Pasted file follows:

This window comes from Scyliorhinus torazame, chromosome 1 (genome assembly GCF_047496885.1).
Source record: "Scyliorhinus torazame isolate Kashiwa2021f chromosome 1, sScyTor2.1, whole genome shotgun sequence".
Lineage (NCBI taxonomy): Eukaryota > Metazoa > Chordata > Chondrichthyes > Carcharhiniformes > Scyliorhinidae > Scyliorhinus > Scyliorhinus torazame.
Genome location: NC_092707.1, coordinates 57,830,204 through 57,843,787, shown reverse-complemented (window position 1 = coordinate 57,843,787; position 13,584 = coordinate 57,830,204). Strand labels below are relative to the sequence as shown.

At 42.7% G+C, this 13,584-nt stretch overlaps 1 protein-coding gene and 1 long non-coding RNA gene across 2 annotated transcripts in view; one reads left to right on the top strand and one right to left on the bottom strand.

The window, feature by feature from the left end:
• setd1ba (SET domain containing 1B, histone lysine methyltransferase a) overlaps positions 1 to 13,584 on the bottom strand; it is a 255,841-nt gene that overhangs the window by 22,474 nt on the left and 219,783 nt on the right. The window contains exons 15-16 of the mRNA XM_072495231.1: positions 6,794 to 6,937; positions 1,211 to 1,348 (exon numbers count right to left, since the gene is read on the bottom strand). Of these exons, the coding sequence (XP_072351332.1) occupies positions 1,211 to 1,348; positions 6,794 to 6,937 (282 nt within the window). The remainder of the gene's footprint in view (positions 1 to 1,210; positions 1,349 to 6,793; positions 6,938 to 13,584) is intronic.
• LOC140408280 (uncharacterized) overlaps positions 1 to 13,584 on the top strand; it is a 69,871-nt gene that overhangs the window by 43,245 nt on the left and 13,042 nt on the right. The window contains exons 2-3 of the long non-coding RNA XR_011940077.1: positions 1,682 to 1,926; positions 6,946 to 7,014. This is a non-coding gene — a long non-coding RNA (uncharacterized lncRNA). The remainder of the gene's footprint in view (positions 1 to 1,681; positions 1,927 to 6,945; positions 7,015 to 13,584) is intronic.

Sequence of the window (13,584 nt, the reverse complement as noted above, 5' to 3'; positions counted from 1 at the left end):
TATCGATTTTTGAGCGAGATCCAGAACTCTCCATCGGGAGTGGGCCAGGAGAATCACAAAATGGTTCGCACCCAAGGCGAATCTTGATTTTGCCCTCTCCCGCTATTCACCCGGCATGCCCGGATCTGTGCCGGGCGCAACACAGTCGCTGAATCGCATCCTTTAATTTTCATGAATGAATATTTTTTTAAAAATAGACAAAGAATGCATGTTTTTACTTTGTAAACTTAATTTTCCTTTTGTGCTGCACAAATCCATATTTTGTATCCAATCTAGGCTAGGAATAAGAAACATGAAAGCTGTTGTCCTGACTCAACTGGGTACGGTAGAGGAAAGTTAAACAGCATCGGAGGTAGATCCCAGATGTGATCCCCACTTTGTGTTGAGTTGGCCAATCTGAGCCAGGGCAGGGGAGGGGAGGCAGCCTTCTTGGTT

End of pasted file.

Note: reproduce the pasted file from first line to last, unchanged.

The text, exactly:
This window comes from Scyliorhinus torazame, chromosome 1 (genome assembly GCF_047496885.1).
Source record: "Scyliorhinus torazame isolate Kashiwa2021f chromosome 1, sScyTor2.1, whole genome shotgun sequence".
Lineage (NCBI taxonomy): Eukaryota > Metazoa > Chordata > Chondrichthyes > Carcharhiniformes > Scyliorhinidae > Scyliorhinus > Scyliorhinus torazame.
Genome location: NC_092707.1, coordinates 57,830,204 through 57,843,787, shown reverse-complemented (window position 1 = coordinate 57,843,787; position 13,584 = coordinate 57,830,204). Strand labels below are relative to the sequence as shown.

At 42.7% G+C, this 13,584-nt stretch overlaps 1 protein-coding gene and 1 long non-coding RNA gene across 2 annotated transcripts in view; one reads left to right on the top strand and one right to left on the bottom strand.

The window, feature by feature from the left end:
• setd1ba (SET domain containing 1B, histone lysine methyltransferase a) overlaps positions 1 to 13,584 on the bottom strand; it is a 255,841-nt gene that overhangs the window by 22,474 nt on the left and 219,783 nt on the right. The window contains exons 15-16 of the mRNA XM_072495231.1: positions 6,794 to 6,937; positions 1,211 to 1,348 (exon numbers count right to left, since the gene is read on the bottom strand). Of these exons, the coding sequence (XP_072351332.1) occupies positions 1,211 to 1,348; positions 6,794 to 6,937 (282 nt within the window). The remainder of the gene's footprint in view (positions 1 to 1,210; positions 1,349 to 6,793; positions 6,938 to 13,584) is intronic.
• LOC140408280 (uncharacterized) overlaps positions 1 to 13,584 on the top strand; it is a 69,871-nt gene that overhangs the window by 43,245 nt on the left and 13,042 nt on the right. The window contains exons 2-3 of the long non-coding RNA XR_011940077.1: positions 1,682 to 1,926; positions 6,946 to 7,014. This is a non-coding gene — a long non-coding RNA (uncharacterized lncRNA). The remainder of the gene's footprint in view (positions 1 to 1,681; positions 1,927 to 6,945; positions 7,015 to 13,584) is intronic.

Sequence of the window (13,584 nt, the reverse complement as noted above, 5' to 3'; positions counted from 1 at the left end):
TATCGATTTTTGAGCGAGATCCAGAACTCTCCATCGGGAGTGGGCCAGGAGAATCACAAAATGGTTCGCACCCAAGGCGAATCTTGATTTTGCCCTCTCCCGCTATTCACCCGGCATGCCCGGATCTGTGCCGGGCGCAACACAGTCGCTGAATCGCATCCTTTAATTTTCATGAATGAATATTTTTTTAAAAATAGACAAAGAATGCATGTTTTTACTTTGTAAACTTAATTTTCCTTTTGTGCTGCACAAATCCATATTTTGTATCCAATCTAGGCTAGGAATAAGAAACATGAAAGCTGTTGTCCTGACTCAACTGGGTACGGTAGAGGAAAGTTAAACAGCATCGGAGGTAGATCCCAGATGTGATCCCCACTTTGTGTTGAGTTGGCCAATCTGAGCCAGGGCAGGGGAGGGGAGGCAGCCTTCTTGGTT